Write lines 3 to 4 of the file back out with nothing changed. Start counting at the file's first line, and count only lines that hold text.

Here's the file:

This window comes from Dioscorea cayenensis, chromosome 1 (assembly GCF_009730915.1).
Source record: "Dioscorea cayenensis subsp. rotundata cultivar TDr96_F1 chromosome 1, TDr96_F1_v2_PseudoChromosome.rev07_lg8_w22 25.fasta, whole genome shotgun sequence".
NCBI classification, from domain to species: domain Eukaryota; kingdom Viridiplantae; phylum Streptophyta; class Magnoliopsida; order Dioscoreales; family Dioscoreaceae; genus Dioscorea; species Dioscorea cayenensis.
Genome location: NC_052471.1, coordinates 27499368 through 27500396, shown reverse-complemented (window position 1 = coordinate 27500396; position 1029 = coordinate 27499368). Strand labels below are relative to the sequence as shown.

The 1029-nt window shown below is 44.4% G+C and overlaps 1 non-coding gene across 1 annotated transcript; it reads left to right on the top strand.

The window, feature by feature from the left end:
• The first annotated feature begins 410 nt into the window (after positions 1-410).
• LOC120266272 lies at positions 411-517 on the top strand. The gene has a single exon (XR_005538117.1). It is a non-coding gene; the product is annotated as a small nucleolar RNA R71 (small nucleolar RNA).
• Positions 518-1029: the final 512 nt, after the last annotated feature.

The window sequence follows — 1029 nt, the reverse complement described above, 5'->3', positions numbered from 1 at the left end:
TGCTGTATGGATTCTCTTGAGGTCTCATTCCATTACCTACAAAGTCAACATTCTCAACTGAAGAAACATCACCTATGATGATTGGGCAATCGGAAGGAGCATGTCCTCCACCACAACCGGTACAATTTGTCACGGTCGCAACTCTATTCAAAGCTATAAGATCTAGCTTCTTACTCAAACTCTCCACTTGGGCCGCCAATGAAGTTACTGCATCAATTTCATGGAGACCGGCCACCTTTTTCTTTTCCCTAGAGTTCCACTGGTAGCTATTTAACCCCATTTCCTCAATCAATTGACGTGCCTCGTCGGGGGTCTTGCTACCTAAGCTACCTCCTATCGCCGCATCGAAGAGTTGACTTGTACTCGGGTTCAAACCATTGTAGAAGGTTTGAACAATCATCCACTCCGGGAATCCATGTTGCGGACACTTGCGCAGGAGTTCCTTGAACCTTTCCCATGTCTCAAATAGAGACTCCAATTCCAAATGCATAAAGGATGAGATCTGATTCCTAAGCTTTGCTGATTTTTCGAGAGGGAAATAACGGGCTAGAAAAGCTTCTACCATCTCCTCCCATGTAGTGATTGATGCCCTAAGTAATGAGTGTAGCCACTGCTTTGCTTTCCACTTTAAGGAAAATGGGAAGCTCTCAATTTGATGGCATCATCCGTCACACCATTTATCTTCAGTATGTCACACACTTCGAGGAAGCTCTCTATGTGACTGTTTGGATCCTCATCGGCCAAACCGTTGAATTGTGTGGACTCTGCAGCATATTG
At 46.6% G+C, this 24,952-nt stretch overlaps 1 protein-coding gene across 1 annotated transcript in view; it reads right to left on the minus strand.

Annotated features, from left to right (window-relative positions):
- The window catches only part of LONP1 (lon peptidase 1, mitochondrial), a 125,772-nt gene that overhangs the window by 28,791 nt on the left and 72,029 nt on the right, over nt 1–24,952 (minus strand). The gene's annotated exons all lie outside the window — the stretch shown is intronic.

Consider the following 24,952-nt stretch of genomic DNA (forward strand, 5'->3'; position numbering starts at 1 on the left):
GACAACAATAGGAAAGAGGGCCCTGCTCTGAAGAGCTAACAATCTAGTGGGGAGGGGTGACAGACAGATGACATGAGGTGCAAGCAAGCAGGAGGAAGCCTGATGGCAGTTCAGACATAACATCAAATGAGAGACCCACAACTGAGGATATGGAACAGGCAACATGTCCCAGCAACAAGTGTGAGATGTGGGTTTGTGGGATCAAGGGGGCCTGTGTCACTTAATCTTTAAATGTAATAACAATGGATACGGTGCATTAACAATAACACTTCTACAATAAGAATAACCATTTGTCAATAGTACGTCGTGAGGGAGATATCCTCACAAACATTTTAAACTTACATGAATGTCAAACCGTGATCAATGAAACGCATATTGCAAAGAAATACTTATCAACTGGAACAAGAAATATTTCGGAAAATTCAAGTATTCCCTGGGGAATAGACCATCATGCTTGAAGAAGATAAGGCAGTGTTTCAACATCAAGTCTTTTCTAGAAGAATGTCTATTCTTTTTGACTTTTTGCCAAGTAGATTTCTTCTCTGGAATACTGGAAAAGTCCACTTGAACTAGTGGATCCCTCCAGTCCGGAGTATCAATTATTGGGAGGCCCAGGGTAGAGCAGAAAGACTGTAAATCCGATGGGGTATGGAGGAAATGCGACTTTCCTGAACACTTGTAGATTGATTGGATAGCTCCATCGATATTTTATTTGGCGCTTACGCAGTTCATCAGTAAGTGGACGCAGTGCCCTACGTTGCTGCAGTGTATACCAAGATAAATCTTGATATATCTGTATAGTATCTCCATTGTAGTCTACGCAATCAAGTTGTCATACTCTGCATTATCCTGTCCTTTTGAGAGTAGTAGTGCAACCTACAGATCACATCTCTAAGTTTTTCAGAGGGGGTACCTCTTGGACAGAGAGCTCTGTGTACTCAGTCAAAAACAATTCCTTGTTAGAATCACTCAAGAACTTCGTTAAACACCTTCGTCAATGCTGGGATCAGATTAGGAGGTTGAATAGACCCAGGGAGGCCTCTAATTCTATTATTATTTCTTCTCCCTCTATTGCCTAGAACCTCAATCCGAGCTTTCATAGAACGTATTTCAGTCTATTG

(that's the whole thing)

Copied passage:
NCBI classification, from domain to species: domain Eukaryota; kingdom Viridiplantae; phylum Streptophyta; class Magnoliopsida; order Dioscoreales; family Dioscoreaceae; genus Dioscorea; species Dioscorea cayenensis.
Genome location: NC_052471.1, coordinates 27499368 through 27500396, shown reverse-complemented (window position 1 = coordinate 27500396; position 1029 = coordinate 27499368). Strand labels below are relative to the sequence as shown.